In this episode of theCUBE Insights, Powered by ETR, we put forth our 2020 predictions using insights gleaned from theCUBE blended with the ETR spending data.
2019 marked our tenth year of doing theCUBE. Over that time we’ve had the pleasure of covering nearly a thousand events and milestones including the exit from the great softness of 2008 2009 and the tracking of a ten year bull market led by the tech sector. We’ve covered the era of data, seeing the rise and profitless prosperity of the Big Data and open source Hadoop movement where we predicted that practitioners, not vendors would benefit the most from big data. We covered many dozens of acquisitions including the $60B EMC chess move by Michael Dell and the launch of hundreds of startups in flash, hyper-converged, Big Data, AI, Blockchain, Crypto, SaaS and security. But there will be other days to review theCUBE’s ten years.
This post is all about predicting the future using data and insights.
Changing Dynamic in Digital
Let’s get into the data and start with high level spending. Remember in October 2019, ETR released its survey results and stated that we’re coming out of a multi-year investment cycle in digital transformation. Enterprise IT buyers have learned what works and on which technologies they’re going to double down. They’re now narrowing their investments on emerging technologies and picking winners for next gen tech. At the same time they’re cutting redundancies from legacy players that they were keeping as a hedge. Buyers are picking bundled suites from a handful of mega vendors and solidifying investments.
We’re seeing a multi-generational dynamic repeat itself where buyers are creating a balance between the convenience of packaged offerings (i.e. bundles) and leveraging best-of-breed tech for innovation.
On balance the ETR data shows that a contraction in spending and tepid CIO sentiment is impacting emerging vendors as well as traditional players. These trends are most pronounced in the very largest organizations which have always been the best bellwethers in ETR’s data.
Here’s what one IT executive said recently that I think sums up the situation:
This sentiment validates what many of the customers convey to us on theCUBE.
The Macro Economic Picture and Tech’s Role
Looking at the macro economy. GDP growth is going to land at about 2.3% this year give or take. It’s not going to hit the Trump administration’s goal of 3 percent plus, but consumers are powering steady growth.
IT spending should grow at about a point or two above GDP so let’s put that at 4%. In December we saw a powerful “Santa Claus Rally” and the S&P held above 3200. The tech sector has been a powerful tailwind for stocks. We think that may take a breath in early 2020 but expect continued strong growth in tech in 2020 tied to the strong economy after a Q1 pause. We could see the S&P flirt with 3700 or even higher in 2020 and tech will be a benefactor of that momentum, providing impetus for continued growth.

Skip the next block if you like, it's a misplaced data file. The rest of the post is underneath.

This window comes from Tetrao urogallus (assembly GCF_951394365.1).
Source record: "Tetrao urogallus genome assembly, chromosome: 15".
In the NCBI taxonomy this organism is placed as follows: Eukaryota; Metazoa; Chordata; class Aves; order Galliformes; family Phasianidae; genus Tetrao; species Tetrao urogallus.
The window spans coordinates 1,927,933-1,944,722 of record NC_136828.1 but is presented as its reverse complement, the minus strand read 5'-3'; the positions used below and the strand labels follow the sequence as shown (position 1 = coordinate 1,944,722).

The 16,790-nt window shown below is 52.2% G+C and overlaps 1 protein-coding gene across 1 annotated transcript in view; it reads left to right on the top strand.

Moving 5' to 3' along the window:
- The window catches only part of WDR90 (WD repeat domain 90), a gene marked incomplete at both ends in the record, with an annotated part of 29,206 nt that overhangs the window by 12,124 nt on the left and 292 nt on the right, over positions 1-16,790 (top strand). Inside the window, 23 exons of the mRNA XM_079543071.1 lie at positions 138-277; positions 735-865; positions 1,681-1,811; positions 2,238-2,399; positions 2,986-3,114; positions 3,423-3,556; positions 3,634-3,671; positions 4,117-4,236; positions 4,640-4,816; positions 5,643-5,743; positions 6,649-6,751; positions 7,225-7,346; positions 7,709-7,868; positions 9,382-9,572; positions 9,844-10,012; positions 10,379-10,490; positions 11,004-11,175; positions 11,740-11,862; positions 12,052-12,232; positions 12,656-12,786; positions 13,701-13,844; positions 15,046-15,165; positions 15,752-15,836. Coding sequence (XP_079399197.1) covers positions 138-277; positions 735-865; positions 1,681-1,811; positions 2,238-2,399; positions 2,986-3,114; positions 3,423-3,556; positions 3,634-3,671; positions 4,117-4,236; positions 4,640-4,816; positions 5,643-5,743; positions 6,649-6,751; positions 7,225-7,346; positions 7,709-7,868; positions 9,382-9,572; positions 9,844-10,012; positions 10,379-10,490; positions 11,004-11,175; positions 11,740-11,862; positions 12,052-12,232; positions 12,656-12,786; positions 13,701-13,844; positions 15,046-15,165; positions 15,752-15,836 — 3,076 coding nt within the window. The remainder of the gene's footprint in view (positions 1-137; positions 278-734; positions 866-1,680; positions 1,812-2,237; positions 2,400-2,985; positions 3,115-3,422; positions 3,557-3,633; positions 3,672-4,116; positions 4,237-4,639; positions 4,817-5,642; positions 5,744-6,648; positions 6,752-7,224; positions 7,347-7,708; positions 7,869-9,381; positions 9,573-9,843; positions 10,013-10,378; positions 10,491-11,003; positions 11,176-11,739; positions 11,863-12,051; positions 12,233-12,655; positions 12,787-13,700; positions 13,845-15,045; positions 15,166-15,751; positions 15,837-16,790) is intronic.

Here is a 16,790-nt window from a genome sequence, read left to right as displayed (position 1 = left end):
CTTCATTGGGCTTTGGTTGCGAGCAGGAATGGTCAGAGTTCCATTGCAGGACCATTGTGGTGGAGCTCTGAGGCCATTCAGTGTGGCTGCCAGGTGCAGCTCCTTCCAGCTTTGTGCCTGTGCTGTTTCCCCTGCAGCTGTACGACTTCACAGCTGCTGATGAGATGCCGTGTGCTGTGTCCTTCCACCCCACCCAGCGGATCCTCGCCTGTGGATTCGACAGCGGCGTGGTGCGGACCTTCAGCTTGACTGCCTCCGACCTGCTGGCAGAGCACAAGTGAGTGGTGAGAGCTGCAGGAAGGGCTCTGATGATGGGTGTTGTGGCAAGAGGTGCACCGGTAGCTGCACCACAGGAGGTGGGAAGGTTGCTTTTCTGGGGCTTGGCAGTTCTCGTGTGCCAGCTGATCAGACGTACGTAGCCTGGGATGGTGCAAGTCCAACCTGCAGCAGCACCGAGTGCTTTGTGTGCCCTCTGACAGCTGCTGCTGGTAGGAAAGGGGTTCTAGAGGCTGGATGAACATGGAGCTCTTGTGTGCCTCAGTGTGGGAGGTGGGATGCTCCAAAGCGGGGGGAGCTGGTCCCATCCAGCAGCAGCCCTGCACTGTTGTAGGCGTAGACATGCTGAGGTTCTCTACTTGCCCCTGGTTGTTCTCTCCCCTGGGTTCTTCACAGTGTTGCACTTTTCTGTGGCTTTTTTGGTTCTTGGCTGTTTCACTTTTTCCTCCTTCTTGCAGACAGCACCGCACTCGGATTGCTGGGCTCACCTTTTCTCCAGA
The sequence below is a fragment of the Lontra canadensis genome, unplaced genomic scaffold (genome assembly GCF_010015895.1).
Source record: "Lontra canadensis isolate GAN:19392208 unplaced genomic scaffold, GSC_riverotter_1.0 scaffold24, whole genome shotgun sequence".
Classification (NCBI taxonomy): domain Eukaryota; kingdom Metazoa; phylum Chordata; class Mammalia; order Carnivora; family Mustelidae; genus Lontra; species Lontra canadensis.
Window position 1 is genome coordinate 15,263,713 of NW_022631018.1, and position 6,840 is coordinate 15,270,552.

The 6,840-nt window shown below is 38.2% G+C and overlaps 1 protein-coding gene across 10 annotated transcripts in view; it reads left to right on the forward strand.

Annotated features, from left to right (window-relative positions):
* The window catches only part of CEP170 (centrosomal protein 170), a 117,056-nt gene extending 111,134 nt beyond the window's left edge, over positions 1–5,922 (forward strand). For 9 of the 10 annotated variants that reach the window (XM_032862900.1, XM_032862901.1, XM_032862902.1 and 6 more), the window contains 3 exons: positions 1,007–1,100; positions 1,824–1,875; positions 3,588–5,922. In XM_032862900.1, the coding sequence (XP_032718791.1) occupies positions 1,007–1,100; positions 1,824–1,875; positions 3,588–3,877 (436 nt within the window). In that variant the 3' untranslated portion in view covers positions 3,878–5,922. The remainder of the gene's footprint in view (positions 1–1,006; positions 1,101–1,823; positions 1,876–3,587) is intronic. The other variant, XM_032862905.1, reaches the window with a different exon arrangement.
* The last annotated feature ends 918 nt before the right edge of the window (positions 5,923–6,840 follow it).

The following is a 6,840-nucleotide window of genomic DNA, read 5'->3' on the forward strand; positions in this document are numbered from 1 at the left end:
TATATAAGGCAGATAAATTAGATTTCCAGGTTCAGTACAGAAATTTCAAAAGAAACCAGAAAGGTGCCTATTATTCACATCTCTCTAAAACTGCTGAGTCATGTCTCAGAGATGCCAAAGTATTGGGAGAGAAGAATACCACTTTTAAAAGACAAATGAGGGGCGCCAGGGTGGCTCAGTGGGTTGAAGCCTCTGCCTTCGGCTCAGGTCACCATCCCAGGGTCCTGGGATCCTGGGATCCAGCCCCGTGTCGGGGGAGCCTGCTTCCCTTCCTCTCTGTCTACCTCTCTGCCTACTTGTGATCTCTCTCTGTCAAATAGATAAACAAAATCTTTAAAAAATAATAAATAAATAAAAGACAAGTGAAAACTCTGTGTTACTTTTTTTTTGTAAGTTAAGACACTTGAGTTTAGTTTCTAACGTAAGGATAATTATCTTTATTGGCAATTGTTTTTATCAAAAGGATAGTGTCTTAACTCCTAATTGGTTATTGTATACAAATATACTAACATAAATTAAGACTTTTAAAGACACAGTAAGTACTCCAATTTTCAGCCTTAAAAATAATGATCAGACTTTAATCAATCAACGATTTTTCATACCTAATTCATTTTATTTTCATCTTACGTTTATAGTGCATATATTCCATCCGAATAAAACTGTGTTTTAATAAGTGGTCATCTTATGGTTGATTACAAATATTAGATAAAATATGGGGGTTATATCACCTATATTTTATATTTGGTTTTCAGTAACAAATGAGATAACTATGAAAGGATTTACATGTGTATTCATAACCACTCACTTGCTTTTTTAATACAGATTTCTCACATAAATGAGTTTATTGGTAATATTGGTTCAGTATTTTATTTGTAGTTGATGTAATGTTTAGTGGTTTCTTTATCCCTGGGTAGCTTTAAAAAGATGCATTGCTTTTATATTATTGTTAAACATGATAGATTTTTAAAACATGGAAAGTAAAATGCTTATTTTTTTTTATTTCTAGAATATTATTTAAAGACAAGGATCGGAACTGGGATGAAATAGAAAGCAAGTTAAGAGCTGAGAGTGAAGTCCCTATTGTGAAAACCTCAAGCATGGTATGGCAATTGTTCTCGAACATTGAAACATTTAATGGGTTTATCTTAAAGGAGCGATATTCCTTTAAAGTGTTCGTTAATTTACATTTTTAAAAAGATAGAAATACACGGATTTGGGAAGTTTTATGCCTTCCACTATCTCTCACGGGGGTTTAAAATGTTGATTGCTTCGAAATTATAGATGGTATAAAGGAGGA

So much of 2020 is going to be about the election and the election is going to be about the economy. We predict the economy will remain steady and as the IT leader quoted from the ETR survey said earlier, they will be operationalizing what’s been purchased. Here’s what’s different in 2020. Tech projects have been historically risky investments and have required higher internal rates of return to get approved.
But the cloud has altered two factors. One is that it has allowed more experimentation for way less money. Second is the cloud – by shifting CAPEX to OPEX allows for much more incremental, lower risk investments. So we think you’ll see continued steady growth powered by the cloud, which allows experimentation and importantly – higher hit rates of success. These successful projects will throw off cash for companies and CFOs are getting on board, realizing that IT does matter…maybe not in the form that Nick Carr envisioned, but a new generation of IT that creates competitive advantage.
Cloud Spending will Moderate but Continue to Steal Share
Which brings us to the next prediction. The growth in cloud computing will moderate but will also continue to steal significant share from on-prem spending. The narrative that the pendulum is swinging back is a false narrative in our opinion. Rather the pendulum has swung and the cloud is the underpinning of innovation. Having said that we do think we’re seeing a bit of an equilibrium in spending where buyers have identified those workloads that will remain on Prem – which is why you see for example AWS, Azure and Google making moves in hybrid / on-prem offerings.